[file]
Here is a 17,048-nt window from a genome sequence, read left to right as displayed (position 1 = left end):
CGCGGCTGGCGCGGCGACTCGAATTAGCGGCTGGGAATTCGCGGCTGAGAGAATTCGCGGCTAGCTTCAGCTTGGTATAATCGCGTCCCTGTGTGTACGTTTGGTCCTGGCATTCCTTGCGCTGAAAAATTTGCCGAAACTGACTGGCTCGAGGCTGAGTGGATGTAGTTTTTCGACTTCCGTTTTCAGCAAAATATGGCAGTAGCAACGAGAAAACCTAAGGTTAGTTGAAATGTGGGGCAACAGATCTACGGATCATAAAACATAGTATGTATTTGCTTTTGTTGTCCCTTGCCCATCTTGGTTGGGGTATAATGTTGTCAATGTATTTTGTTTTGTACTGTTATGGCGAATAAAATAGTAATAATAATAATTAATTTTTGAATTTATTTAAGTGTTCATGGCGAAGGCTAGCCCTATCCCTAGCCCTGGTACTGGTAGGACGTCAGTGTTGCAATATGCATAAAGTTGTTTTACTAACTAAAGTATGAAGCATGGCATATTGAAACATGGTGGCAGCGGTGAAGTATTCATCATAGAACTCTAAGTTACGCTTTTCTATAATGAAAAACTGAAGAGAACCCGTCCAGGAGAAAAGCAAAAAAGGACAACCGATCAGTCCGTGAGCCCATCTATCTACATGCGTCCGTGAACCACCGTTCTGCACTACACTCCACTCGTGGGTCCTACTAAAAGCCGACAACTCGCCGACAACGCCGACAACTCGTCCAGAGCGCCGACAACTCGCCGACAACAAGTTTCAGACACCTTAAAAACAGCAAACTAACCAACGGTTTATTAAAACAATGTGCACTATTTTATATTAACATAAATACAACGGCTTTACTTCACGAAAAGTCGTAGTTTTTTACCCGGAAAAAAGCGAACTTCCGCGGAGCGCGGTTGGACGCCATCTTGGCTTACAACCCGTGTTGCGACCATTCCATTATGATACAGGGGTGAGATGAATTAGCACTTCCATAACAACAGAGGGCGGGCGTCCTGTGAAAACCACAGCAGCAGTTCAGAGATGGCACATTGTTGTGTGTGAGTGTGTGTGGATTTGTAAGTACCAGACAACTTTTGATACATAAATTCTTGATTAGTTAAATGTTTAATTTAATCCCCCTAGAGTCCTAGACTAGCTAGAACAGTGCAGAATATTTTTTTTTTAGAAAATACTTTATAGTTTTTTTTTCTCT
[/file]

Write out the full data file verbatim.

Here is a 17,048-nt window from a genome sequence, read left to right as displayed (position 1 = left end):
CGCGGCTGGCGCGGCGACTCGAATTAGCGGCTGGGAATTCGCGGCTGAGAGAATTCGCGGCTAGCTTCAGCTTGGTATAATCGCGTCCCTGTGTGTACGTTTGGTCCTGGCATTCCTTGCGCTGAAAAATTTGCCGAAACTGACTGGCTCGAGGCTGAGTGGATGTAGTTTTTCGACTTCCGTTTTCAGCAAAATATGGCAGTAGCAACGAGAAAACCTAAGGTTAGTTGAAATGTGGGGCAACAGATCTACGGATCATAAAACATAGTATGTATTTGCTTTTGTTGTCCCTTGCCCATCTTGGTTGGGGTATAATGTTGTCAATGTATTTTGTTTTGTACTGTTATGGCGAATAAAATAGTAATAATAATAATTAATTTTTGAATTTATTTAAGTGTTCATGGCGAAGGCTAGCCCTATCCCTAGCCCTGGTACTGGTAGGACGTCAGTGTTGCAATATGCATAAAGTTGTTTTACTAACTAAAGTATGAAGCATGGCATATTGAAACATGGTGGCAGCGGTGAAGTATTCATCATAGAACTCTAAGTTACGCTTTTCTATAATGAAAAACTGAAGAGAACCCGTCCAGGAGAAAAGCAAAAAAGGACAACCGATCAGTCCGTGAGCCCATCTATCTACATGCGTCCGTGAACCACCGTTCTGCACTACACTCCACTCGTGGGTCCTACTAAAAGCCGACAACTCGCCGACAACGCCGACAACTCGTCCAGAGCGCCGACAACTCGCCGACAACAAGTTTCAGACACCTTAAAAACAGCAAACTAACCAACGGTTTATTAAAACAATGTGCACTATTTTATATTAACATAAATACAACGGCTTTACTTCACGAAAAGTCGTAGTTTTTTACCCGGAAAAAAGCGAACTTCCGCGGAGCGCGGTTGGACGCCATCTTGGCTTACAACCCGTGTTGCGACCATTCCATTATGATACAGGGGTGAGATGAATTAGCACTTCCATAACAACAGAGGGCGGGCGTCCTGTGAAAACCACAGCAGCAGTTCAGAGATGGCACATTGTTGTGTGTGAGTGTGTGTGGATTTGTAAGTACCAGACAACTTTTGATACATAAATTCTTGATTAGTTAAATGTTTAATTTAATCCCCCTAGAGTCCTAGACTAGCTAGAACAGTGCAGAATATTTTTTTTTTAGAAAATACTTTATAGTTTTTTTTTCTCT